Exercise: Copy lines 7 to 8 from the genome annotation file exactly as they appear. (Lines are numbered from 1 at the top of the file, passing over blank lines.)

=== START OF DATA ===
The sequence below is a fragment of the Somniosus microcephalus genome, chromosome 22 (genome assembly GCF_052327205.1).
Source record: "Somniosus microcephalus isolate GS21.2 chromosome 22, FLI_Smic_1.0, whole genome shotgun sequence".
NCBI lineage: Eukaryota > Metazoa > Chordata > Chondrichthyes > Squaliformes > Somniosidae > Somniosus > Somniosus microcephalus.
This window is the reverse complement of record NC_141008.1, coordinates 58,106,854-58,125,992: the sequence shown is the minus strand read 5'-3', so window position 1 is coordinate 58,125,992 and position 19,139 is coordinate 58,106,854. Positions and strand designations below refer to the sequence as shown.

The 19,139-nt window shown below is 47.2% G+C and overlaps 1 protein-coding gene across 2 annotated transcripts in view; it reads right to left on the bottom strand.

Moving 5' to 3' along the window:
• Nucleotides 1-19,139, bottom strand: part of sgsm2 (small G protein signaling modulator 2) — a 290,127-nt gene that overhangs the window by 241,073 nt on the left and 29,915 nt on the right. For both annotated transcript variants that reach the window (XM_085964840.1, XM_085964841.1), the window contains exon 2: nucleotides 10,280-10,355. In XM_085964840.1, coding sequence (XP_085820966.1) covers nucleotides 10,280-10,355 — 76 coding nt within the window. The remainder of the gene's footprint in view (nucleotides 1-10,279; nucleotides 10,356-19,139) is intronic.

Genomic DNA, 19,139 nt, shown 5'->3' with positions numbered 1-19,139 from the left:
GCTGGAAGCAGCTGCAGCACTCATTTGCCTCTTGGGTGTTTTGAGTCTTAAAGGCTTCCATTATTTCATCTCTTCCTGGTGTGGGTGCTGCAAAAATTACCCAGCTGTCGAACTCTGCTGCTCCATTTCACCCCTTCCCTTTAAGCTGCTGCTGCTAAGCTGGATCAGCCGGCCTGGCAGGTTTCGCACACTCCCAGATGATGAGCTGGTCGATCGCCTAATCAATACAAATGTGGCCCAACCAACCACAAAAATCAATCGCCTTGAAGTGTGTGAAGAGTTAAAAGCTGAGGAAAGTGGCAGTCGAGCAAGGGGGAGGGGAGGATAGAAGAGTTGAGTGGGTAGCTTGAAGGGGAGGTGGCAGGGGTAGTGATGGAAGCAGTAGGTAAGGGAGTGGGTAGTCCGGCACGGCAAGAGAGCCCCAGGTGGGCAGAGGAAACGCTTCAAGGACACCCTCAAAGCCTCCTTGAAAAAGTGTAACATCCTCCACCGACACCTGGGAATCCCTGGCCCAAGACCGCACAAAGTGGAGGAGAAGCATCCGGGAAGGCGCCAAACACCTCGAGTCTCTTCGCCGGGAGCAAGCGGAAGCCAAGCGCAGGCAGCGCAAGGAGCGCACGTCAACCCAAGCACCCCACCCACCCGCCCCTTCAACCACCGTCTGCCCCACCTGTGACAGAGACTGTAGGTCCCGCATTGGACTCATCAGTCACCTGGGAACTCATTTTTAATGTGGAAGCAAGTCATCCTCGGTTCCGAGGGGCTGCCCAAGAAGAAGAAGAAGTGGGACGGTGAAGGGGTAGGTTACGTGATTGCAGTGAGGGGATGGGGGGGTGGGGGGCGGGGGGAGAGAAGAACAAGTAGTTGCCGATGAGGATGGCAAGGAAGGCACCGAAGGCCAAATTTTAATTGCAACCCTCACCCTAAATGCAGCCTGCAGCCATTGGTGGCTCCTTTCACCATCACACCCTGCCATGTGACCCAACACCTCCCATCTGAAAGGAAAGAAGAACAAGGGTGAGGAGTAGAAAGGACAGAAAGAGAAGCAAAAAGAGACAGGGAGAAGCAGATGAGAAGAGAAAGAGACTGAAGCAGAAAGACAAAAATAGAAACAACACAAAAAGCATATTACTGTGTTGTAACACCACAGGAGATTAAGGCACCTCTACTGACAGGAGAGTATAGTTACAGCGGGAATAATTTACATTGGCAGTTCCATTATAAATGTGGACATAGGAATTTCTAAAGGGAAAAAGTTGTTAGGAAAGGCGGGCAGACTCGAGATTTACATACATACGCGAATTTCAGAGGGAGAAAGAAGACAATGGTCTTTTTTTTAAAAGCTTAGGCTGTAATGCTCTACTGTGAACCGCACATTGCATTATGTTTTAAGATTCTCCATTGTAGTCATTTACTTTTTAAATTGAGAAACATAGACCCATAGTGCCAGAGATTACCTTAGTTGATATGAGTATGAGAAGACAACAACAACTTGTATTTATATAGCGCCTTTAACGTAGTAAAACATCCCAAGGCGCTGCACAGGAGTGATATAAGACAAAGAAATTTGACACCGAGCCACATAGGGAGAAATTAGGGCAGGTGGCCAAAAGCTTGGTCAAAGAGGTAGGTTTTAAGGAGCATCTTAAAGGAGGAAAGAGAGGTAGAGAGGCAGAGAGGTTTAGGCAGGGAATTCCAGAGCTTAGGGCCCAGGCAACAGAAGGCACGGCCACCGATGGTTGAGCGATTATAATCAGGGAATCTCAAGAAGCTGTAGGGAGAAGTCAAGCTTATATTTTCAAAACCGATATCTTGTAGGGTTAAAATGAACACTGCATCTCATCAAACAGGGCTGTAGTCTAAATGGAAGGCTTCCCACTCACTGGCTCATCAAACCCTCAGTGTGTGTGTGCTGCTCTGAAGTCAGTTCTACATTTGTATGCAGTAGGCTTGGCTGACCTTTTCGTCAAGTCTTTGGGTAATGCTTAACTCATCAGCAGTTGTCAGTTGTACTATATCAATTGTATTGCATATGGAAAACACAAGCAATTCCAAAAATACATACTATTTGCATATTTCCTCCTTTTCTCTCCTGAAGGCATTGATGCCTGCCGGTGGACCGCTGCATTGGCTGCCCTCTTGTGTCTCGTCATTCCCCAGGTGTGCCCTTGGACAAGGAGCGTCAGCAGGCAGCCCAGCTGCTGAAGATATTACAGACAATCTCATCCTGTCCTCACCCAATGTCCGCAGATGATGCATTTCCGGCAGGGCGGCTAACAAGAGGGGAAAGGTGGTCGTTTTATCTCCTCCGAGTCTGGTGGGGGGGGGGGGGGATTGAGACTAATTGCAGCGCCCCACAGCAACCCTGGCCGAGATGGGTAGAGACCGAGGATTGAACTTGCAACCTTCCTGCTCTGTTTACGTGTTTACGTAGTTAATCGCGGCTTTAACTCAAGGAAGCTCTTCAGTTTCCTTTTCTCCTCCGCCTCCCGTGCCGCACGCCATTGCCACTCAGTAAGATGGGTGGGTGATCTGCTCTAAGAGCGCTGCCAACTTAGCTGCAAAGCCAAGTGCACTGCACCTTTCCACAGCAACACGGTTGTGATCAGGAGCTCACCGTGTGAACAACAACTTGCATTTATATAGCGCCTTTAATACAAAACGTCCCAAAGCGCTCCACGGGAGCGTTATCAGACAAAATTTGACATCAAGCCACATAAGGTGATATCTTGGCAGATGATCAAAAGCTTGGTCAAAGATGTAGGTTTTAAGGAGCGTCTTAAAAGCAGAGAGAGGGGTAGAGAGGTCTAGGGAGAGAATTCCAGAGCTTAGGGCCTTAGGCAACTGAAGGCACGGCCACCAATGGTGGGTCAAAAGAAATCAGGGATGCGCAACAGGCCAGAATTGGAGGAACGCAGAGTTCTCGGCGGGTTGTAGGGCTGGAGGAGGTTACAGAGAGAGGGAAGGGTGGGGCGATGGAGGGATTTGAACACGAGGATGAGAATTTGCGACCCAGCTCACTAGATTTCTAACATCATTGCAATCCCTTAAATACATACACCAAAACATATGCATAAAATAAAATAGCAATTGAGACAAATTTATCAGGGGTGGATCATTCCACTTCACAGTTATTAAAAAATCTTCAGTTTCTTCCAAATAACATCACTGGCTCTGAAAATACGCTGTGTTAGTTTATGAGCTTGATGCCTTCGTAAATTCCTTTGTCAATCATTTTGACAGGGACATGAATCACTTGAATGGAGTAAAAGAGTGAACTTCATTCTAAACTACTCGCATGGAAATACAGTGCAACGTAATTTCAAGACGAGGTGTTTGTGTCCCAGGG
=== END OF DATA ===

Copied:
• Nucleotides 1-19,139, bottom strand: part of sgsm2 (small G protein signaling modulator 2) — a 290,127-nt gene that overhangs the window by 241,073 nt on the left and 29,915 nt on the right. For both annotated transcript variants that reach the window (XM_085964840.1, XM_085964841.1), the window contains exon 2: nucleotides 10,280-10,355. In XM_085964840.1, coding sequence (XP_085820966.1) covers nucleotides 10,280-10,355 — 76 coding nt within the window. The remainder of the gene's footprint in view (nucleotides 1-10,279; nucleotides 10,356-19,139) is intronic.

Genomic DNA, 19,139 nt, shown 5'->3' with positions numbered 1-19,139 from the left: